A bit later on, in my Ebay period of the early 2000s, I managed to pick up one of the vinyl picture disc copies of 'Generation Terrorists' (limited to 5000), one disc presumably showing what the colour of the original cover was meant to look like.  I also picked up a regular CD to give my old cassette a rest and allow me to hear the likes of 'Another Invented Disease' as it was intended.

So what of the reviews, how was it received?  NME decided to go with "Rocket to Blusher" and centred around the fact that yes, what they're doing may be unfashionable, but they're daring to do it so good luck to them - "..the Manics have not compromised their abrasive, agit-pop, scratch-mix slogan-choked lyrical style one iota despite having realised (presumably) that the Yanks won't understand one word of what they're saying".  Barbara Ellen concluded that the album was a "10 and stuff the marking system".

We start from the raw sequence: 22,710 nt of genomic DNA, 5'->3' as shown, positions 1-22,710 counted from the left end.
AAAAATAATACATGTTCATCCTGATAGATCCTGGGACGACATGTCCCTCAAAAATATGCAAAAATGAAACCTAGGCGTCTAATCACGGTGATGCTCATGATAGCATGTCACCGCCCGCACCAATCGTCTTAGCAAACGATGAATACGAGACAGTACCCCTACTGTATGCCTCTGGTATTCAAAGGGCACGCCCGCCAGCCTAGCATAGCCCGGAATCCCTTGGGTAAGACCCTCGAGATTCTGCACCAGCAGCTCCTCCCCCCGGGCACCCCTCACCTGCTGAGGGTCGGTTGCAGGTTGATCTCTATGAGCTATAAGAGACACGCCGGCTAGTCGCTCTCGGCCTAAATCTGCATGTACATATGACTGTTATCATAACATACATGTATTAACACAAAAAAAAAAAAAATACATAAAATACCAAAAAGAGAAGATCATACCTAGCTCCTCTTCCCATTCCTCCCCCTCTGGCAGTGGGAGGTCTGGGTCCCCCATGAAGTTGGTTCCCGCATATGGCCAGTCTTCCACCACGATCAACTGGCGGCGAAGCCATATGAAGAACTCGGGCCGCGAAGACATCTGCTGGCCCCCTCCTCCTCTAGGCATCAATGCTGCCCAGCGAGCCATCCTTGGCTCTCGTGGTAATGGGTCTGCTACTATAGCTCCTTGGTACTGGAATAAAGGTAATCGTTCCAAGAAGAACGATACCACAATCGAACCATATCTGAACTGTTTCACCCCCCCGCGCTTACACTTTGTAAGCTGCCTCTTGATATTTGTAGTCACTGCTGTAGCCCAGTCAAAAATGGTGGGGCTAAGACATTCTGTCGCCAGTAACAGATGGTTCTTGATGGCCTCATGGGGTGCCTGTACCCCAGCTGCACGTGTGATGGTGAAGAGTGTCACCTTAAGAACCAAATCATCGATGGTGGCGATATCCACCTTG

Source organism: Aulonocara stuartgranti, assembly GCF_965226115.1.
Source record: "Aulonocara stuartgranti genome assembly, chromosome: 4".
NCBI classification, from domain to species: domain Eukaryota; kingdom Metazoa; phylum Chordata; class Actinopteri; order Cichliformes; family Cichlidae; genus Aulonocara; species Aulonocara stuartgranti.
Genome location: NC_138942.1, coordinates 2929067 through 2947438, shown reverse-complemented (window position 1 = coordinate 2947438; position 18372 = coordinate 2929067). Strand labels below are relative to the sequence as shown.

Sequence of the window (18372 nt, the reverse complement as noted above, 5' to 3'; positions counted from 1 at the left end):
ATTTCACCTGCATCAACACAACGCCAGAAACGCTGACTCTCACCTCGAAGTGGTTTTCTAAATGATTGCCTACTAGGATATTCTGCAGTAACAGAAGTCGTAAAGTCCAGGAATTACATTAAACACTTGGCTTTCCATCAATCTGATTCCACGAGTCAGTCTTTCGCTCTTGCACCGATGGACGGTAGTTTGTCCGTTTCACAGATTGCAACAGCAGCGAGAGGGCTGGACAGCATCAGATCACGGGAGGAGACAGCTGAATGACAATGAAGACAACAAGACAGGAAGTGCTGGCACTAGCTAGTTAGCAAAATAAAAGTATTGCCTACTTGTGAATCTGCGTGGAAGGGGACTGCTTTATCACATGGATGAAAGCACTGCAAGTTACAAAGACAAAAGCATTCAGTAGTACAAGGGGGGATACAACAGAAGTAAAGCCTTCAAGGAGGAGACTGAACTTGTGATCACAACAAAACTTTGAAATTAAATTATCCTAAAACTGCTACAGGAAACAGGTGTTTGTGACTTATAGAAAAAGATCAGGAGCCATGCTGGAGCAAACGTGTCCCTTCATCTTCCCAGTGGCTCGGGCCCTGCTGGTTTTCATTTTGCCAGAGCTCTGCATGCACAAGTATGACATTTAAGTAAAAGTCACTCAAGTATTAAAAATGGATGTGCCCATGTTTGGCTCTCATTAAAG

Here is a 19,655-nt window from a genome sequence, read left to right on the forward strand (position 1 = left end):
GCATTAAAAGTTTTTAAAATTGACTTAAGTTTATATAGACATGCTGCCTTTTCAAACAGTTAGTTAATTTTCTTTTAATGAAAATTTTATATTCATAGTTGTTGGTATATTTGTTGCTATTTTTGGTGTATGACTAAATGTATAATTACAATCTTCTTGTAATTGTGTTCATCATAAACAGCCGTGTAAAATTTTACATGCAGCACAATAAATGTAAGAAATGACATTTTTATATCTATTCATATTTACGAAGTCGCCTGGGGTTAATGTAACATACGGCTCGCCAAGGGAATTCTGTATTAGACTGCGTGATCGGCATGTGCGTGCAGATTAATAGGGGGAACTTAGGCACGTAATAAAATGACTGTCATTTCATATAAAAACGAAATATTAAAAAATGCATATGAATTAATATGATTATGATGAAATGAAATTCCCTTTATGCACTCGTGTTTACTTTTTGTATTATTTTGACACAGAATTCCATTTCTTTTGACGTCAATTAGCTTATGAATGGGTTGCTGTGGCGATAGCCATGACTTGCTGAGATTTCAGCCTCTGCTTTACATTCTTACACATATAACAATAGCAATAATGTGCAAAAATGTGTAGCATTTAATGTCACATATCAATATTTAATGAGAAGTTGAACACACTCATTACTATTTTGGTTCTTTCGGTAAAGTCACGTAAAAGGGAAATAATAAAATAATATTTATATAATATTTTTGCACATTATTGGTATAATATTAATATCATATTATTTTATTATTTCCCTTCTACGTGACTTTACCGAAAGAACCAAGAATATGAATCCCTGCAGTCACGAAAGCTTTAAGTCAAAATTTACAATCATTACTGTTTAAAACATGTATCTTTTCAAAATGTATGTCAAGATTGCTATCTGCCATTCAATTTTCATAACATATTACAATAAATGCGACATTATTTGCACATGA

It obviously wouldn't all be plain sailing though, it never was.  Select gave the album 3 out of 5, describing 'Little Baby Nothing' as "Tiffany making a record with REO Speedwagon" and coming to the same conclusion as many journalists at the time that they had vastly overstretched themselves.

But let's give the last word to Simon Price shall we.  Despite the headline "Guns N' Daffodils", it's everything you would expect a Simon Price Manics review to be - it speaks in their language even as far as having a classic put-down of an indie band of the time, "The sleeve alone...has more aesthetic merit than the entire recorded output of Kingmaker".  The final words sum the album (and the band) up perfectly and are a fitting end to this piece - "a damaged diamond".